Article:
Stonehenge in a global context

English Heritage have just published a time line showing Stonehenge in a global context, and where it fits in with other major archaeological sites and monuments across the world, and also an interactive map showing what was going on in the rest of the world at the same time that Stonehenge was being built. These are the end products that came out of a report that I was commissioned to produce a couple of years ago on the world in 2500 BC, as part of the new Stonehenge visitor centre that launched earlier this year. The way archaeology is often taught, we tend think of sites in an isolated way, or simply in a regional landscape, rather than thinking of what the world as a whole was like, especially in early prehistory. Stonehenge is such an iconic monument in itself, that it is easy to forget that is was part of something bigger.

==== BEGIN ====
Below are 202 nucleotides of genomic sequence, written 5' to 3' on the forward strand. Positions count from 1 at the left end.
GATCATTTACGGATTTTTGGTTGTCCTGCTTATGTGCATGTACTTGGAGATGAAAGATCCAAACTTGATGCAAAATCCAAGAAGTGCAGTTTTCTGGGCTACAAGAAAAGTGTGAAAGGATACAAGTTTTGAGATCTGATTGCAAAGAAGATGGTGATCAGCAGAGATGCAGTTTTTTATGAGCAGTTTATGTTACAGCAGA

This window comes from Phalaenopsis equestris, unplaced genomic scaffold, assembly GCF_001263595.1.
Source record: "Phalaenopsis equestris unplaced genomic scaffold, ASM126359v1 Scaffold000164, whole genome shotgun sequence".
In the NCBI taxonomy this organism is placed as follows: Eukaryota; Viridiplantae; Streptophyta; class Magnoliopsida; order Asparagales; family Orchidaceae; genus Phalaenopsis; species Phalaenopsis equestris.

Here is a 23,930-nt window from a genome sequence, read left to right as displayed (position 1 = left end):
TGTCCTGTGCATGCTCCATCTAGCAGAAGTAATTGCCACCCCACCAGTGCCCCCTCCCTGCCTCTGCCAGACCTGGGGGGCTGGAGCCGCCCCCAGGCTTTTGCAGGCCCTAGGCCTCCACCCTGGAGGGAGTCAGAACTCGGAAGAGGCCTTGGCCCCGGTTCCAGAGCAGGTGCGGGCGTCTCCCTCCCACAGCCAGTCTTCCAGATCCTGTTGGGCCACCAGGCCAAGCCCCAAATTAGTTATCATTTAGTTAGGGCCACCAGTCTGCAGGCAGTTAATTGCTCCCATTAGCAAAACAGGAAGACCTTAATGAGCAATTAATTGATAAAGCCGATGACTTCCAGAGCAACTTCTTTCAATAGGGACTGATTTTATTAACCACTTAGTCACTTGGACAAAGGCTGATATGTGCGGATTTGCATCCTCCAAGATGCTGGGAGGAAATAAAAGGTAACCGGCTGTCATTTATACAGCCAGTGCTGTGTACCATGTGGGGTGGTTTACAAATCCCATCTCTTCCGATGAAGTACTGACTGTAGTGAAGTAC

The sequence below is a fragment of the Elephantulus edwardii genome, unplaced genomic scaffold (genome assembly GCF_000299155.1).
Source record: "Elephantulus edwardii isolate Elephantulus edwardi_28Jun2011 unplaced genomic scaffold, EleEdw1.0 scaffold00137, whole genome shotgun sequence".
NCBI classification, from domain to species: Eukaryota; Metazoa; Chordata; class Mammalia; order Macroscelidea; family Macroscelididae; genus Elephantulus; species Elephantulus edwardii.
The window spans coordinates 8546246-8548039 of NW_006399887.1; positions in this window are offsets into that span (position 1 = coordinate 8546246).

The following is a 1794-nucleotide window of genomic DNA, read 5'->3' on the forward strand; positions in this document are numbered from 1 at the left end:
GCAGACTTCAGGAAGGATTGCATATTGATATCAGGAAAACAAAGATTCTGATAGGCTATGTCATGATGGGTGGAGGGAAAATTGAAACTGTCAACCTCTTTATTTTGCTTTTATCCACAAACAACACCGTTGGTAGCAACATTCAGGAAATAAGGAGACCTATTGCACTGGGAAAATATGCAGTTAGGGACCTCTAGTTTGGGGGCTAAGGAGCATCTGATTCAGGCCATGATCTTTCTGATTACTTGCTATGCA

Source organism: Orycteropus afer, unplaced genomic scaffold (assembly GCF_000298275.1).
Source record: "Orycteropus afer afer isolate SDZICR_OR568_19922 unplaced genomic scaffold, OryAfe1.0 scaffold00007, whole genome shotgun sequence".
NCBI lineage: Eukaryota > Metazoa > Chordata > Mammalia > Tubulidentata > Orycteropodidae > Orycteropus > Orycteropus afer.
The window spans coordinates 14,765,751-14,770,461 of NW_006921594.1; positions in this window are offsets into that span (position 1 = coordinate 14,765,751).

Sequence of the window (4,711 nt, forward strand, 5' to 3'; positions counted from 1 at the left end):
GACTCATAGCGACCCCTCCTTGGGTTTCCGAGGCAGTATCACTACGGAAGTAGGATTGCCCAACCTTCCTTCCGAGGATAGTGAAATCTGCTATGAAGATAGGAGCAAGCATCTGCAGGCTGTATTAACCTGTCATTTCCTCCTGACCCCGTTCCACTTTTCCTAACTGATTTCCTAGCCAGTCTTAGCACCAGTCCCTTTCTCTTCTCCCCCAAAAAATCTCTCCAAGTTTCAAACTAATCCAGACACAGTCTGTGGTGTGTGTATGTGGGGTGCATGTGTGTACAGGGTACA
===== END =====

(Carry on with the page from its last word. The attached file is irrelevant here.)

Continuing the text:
The English Heritage time line is a great way to visualise world archaeology, and to demonstrate which sites were contemporary with each other. It also highlights that the world was bit more complex than suggested by the traditional model of hunter-gatherers transitioning to settled farmers. Did you know for example that whilst Stonehenge was being constructed, people in central America were beginning to cultivate maize, whilst in north America most cultures are subsisting as nomadic hunter-gatherers, but were also engaged in monument building -  the mound of Watson Brake had already been built and abandoned by this time. In Japan the Jomon culture is flourishing, with people living in paved pit houses, but still subsisting mostly on a 'hunter-gatherer-fisher' basis. In the Indus Valley (a region that covers areas of modern day Afganistan, Pakistan and NW India), the Harappan civilisation is flourishing with full scale agriculture, and an early form of writing is being developed. The great city of Troy in Turkey is at its peak, and Gilgamesh (of Epic fame) is ruling in Mesopotamia.